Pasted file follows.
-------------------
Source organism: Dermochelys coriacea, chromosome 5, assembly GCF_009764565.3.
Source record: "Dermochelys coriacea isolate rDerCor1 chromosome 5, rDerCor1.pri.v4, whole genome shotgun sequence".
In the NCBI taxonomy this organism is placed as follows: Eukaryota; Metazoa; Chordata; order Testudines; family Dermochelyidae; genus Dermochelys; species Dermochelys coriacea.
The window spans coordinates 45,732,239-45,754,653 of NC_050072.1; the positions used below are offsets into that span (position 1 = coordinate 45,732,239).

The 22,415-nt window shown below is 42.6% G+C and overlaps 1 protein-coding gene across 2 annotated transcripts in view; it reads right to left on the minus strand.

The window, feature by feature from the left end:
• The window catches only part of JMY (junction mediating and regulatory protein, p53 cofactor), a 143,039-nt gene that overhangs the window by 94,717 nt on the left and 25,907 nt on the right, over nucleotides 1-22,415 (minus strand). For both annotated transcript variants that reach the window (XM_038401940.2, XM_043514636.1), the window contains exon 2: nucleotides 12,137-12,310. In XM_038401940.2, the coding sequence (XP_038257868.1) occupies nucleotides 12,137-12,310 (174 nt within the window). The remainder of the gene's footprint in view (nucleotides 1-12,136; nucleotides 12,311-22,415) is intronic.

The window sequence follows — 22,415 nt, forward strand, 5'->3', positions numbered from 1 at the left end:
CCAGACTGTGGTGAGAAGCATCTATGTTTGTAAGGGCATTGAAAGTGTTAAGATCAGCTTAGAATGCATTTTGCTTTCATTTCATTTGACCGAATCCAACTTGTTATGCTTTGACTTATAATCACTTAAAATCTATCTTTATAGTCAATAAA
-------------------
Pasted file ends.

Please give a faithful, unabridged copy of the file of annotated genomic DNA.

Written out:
Source organism: Dermochelys coriacea, chromosome 5, assembly GCF_009764565.3.
Source record: "Dermochelys coriacea isolate rDerCor1 chromosome 5, rDerCor1.pri.v4, whole genome shotgun sequence".
In the NCBI taxonomy this organism is placed as follows: Eukaryota; Metazoa; Chordata; order Testudines; family Dermochelyidae; genus Dermochelys; species Dermochelys coriacea.
The window spans coordinates 45,732,239-45,754,653 of NC_050072.1; the positions used below are offsets into that span (position 1 = coordinate 45,732,239).

The 22,415-nt window shown below is 42.6% G+C and overlaps 1 protein-coding gene across 2 annotated transcripts in view; it reads right to left on the minus strand.

The window, feature by feature from the left end:
• The window catches only part of JMY (junction mediating and regulatory protein, p53 cofactor), a 143,039-nt gene that overhangs the window by 94,717 nt on the left and 25,907 nt on the right, over nucleotides 1-22,415 (minus strand). For both annotated transcript variants that reach the window (XM_038401940.2, XM_043514636.1), the window contains exon 2: nucleotides 12,137-12,310. In XM_038401940.2, the coding sequence (XP_038257868.1) occupies nucleotides 12,137-12,310 (174 nt within the window). The remainder of the gene's footprint in view (nucleotides 1-12,136; nucleotides 12,311-22,415) is intronic.

The window sequence follows — 22,415 nt, forward strand, 5'->3', positions numbered from 1 at the left end:
CCAGACTGTGGTGAGAAGCATCTATGTTTGTAAGGGCATTGAAAGTGTTAAGATCAGCTTAGAATGCATTTTGCTTTCATTTCATTTGACCGAATCCAACTTGTTATGCTTTGACTTATAATCACTTAAAATCTATCTTTATAGTCAATAAA